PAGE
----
The society of Bombay enjoys the great advantage arising from the presence of the ladies of the Governor's family, who have rendered themselves most deservedly popular by the frequency and the agreeableness of their entertainments, and the kind attention which they pay to every invited guest. The slight forms that are kept up at Government-house are just sufficient to give a somewhat courtly air to these parties without depriving them of their sociability. Morning visitors are received once a-week, and upon these occasions Parell assumes a very gay appearance.

The band, which is an excellent one, is stationed in the hall below, playing occasionally the most popular compositions of the day, while its pillared verandah is filled with liveried servants, handsomely dressed in scarlet, white, and gold. The ample staircases are lined with flowers, and as the carriages drive up, the aide-de-camps and other military resident guests are in readiness to receive the visitors, and to usher them up stairs, and introduce them to the ladies of the family.

The morning reception lasts from eleven until two, and the numerous arrivals from distant stations, or from England, officers continually coming down from the army or the dominions of foreign princes, give occasion to conversations of great interest, while it forms a rallying-point to the whole of Bombay. The evening parties are distinguished for the excellence of the music, the band having improved greatly under the stimulating influence of the ladies of the Governor's family, who are all delightful performers, one especially excelling. In addition, therefore, to their own talents, all the musical genius of Bombay is put into requisition, and the result is shown in some very charming episodes between the dancing.

At these evening parties, the brilliance of the lights, and the beauty of the flowers, which in the supper-room especially are very tastefully displayed, render the scene extremely attractive. One very pleasing feature must not be omitted; in the ante-room is placed a large silver salver, filled with bouquets, which are presented, according to the Oriental custom, to every guest. The number and variety of the uniforms, and the large proportion of native gentlemen, add much to the gaiety of the appearance of these parties, and the eye most accustomed to European splendour may find pleasure in roaming over these spacious, well-filled, and brilliantly illuminated apartments.

Nor is it the interior alone that attracts; on the still moonlight nights, which are so beautiful in India, the scenery viewed from the windows assumes a peculiar and almost magical appearance, looking more like a painting than living reality. The trees, so motionless that not a leaf stirs, present a picture of such unbroken repose, that we can scarcely imagine it to be real; the sky seems to be drawn closer to us, while the whole breathes of divine art, suggesting poetry and music and thoughts of Paradise.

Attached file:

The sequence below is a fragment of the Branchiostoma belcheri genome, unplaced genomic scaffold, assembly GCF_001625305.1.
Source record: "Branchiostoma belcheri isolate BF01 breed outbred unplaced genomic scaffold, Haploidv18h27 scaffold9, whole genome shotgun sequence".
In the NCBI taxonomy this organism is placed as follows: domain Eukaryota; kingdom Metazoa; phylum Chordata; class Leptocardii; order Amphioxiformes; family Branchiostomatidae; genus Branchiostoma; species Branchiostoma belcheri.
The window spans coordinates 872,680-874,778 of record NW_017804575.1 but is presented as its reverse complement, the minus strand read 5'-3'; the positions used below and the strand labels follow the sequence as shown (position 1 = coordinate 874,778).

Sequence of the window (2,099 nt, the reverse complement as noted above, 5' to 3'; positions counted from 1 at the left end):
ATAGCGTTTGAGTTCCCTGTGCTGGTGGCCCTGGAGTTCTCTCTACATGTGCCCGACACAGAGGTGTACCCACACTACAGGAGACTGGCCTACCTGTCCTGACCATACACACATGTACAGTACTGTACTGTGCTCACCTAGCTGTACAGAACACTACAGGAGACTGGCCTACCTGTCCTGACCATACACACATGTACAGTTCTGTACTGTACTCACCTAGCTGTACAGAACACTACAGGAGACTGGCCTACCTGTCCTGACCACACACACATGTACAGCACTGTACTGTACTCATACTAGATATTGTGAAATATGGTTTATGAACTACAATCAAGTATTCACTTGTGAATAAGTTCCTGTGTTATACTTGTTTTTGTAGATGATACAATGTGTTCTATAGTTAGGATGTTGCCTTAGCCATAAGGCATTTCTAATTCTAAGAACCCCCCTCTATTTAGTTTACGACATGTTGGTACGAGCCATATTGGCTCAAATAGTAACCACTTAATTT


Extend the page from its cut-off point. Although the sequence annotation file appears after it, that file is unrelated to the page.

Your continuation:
In England I remember feeling a longing desire to breathe the delicious balm, and gaze upon the exquisite effects of an Indian night again, with its tone of soft beauty and the silvery mystery of its atmosphere, which adds so great a charm to the rich magnificence of the foliage; and now I fancy that I can never sufficiently drink in a scene, not only lovely in itself, but peculiarly delightful from its contrast to the glare of the day.

The grounds and gardens of Parell, in extent and splendour, will bear no comparison with those of Barrackpore, which are, perhaps, some of the finest in the world, and which must be explored in carriages or on horseback, while the plantations and parterres at this place offer nothing more than agreeable walks, which perhaps, after all, afford superior gratification; at least to those who prefer a feeling of home to the admiration elicited by great splendour.

Not one of the least pleasing sensations excited by a residence at Parell, is the recollection of the distinguished persons who have inhabited the same chambers, and sat in the same halls. The Duke of Wellington is said frequently to have expressed a partiality for Parell, and to look back to the days of his sojourn within its walls with pleasure. Here he reposed after those battles in which he laid the foundation of his future glory, and to which, after long experience, and so many subsequent triumphs as almost to eclipse their splendour, he recurs with peculiar satisfaction. So far from underrating, as is the fashion with many of the military servants of the Crown, the merits of a successful campaign in India, the great captain of the age, than whom there can be no better judge, rates the laurels that he gathered in his earliest fields as highly as those wrested from the soldiers of France, glorying in the title given him by Napoleon, of "the Sepoy General."